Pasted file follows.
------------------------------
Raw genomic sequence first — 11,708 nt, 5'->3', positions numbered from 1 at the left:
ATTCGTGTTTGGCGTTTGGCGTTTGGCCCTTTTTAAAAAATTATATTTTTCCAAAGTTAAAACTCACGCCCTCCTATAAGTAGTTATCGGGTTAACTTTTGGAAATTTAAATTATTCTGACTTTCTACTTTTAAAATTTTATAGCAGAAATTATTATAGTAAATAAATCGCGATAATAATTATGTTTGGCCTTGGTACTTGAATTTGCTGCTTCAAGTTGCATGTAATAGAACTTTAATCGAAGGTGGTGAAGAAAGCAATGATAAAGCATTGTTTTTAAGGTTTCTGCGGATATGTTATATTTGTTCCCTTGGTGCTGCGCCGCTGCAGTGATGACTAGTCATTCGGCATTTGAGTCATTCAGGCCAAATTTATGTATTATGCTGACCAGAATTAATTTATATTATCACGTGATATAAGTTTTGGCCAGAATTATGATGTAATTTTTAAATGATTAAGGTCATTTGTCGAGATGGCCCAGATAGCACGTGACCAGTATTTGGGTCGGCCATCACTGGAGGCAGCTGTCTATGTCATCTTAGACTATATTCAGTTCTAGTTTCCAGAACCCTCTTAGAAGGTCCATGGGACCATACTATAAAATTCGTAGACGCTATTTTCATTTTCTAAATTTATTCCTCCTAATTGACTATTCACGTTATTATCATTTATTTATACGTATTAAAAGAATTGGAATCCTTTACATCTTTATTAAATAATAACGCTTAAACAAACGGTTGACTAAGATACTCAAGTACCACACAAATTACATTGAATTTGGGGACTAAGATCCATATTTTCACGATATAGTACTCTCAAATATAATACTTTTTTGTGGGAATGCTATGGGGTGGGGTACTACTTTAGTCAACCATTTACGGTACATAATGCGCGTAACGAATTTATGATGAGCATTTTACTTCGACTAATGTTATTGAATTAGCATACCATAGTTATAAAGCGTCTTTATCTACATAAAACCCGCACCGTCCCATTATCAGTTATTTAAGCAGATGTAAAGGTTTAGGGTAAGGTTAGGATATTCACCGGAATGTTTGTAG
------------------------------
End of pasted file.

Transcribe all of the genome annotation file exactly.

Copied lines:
Raw genomic sequence first — 11,708 nt, 5'->3', positions numbered from 1 at the left:
ATTCGTGTTTGGCGTTTGGCGTTTGGCCCTTTTTAAAAAATTATATTTTTCCAAAGTTAAAACTCACGCCCTCCTATAAGTAGTTATCGGGTTAACTTTTGGAAATTTAAATTATTCTGACTTTCTACTTTTAAAATTTTATAGCAGAAATTATTATAGTAAATAAATCGCGATAATAATTATGTTTGGCCTTGGTACTTGAATTTGCTGCTTCAAGTTGCATGTAATAGAACTTTAATCGAAGGTGGTGAAGAAAGCAATGATAAAGCATTGTTTTTAAGGTTTCTGCGGATATGTTATATTTGTTCCCTTGGTGCTGCGCCGCTGCAGTGATGACTAGTCATTCGGCATTTGAGTCATTCAGGCCAAATTTATGTATTATGCTGACCAGAATTAATTTATATTATCACGTGATATAAGTTTTGGCCAGAATTATGATGTAATTTTTAAATGATTAAGGTCATTTGTCGAGATGGCCCAGATAGCACGTGACCAGTATTTGGGTCGGCCATCACTGGAGGCAGCTGTCTATGTCATCTTAGACTATATTCAGTTCTAGTTTCCAGAACCCTCTTAGAAGGTCCATGGGACCATACTATAAAATTCGTAGACGCTATTTTCATTTTCTAAATTTATTCCTCCTAATTGACTATTCACGTTATTATCATTTATTTATACGTATTAAAAGAATTGGAATCCTTTACATCTTTATTAAATAATAACGCTTAAACAAACGGTTGACTAAGATACTCAAGTACCACACAAATTACATTGAATTTGGGGACTAAGATCCATATTTTCACGATATAGTACTCTCAAATATAATACTTTTTTGTGGGAATGCTATGGGGTGGGGTACTACTTTAGTCAACCATTTACGGTACATAATGCGCGTAACGAATTTATGATGAGCATTTTACTTCGACTAATGTTATTGAATTAGCATACCATAGTTATAAAGCGTCTTTATCTACATAAAACCCGCACCGTCCCATTATCAGTTATTTAAGCAGATGTAAAGGTTTAGGGTAAGGTTAGGATATTCACCGGAATGTTTGTAG